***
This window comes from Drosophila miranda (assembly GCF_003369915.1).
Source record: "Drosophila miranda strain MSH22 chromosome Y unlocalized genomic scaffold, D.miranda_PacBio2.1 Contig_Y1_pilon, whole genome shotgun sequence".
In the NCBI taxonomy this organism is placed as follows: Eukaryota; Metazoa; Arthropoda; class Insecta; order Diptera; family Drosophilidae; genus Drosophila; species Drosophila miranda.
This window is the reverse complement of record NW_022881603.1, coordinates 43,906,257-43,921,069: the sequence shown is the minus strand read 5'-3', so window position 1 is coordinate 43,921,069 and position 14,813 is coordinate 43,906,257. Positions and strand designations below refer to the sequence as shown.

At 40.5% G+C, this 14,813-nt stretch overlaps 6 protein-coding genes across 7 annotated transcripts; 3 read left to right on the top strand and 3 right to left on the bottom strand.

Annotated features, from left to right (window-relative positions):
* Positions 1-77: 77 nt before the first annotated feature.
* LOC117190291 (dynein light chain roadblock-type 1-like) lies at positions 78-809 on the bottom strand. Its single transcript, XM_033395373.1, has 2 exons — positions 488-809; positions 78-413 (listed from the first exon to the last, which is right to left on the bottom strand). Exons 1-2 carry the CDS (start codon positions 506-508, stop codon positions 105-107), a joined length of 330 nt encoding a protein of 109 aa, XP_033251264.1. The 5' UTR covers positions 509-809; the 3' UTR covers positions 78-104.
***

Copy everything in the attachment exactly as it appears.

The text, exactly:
This window comes from Drosophila miranda (assembly GCF_003369915.1).
Source record: "Drosophila miranda strain MSH22 chromosome Y unlocalized genomic scaffold, D.miranda_PacBio2.1 Contig_Y1_pilon, whole genome shotgun sequence".
In the NCBI taxonomy this organism is placed as follows: Eukaryota; Metazoa; Arthropoda; class Insecta; order Diptera; family Drosophilidae; genus Drosophila; species Drosophila miranda.
This window is the reverse complement of record NW_022881603.1, coordinates 43,906,257-43,921,069: the sequence shown is the minus strand read 5'-3', so window position 1 is coordinate 43,921,069 and position 14,813 is coordinate 43,906,257. Positions and strand designations below refer to the sequence as shown.

At 40.5% G+C, this 14,813-nt stretch overlaps 6 protein-coding genes across 7 annotated transcripts; 3 read left to right on the top strand and 3 right to left on the bottom strand.

Annotated features, from left to right (window-relative positions):
* Positions 1-77: 77 nt before the first annotated feature.
* LOC117190291 (dynein light chain roadblock-type 1-like) lies at positions 78-809 on the bottom strand. Its single transcript, XM_033395373.1, has 2 exons — positions 488-809; positions 78-413 (listed from the first exon to the last, which is right to left on the bottom strand). Exons 1-2 carry the CDS (start codon positions 506-508, stop codon positions 105-107), a joined length of 330 nt encoding a protein of 109 aa, XP_033251264.1. The 5' UTR covers positions 509-809; the 3' UTR covers positions 78-104.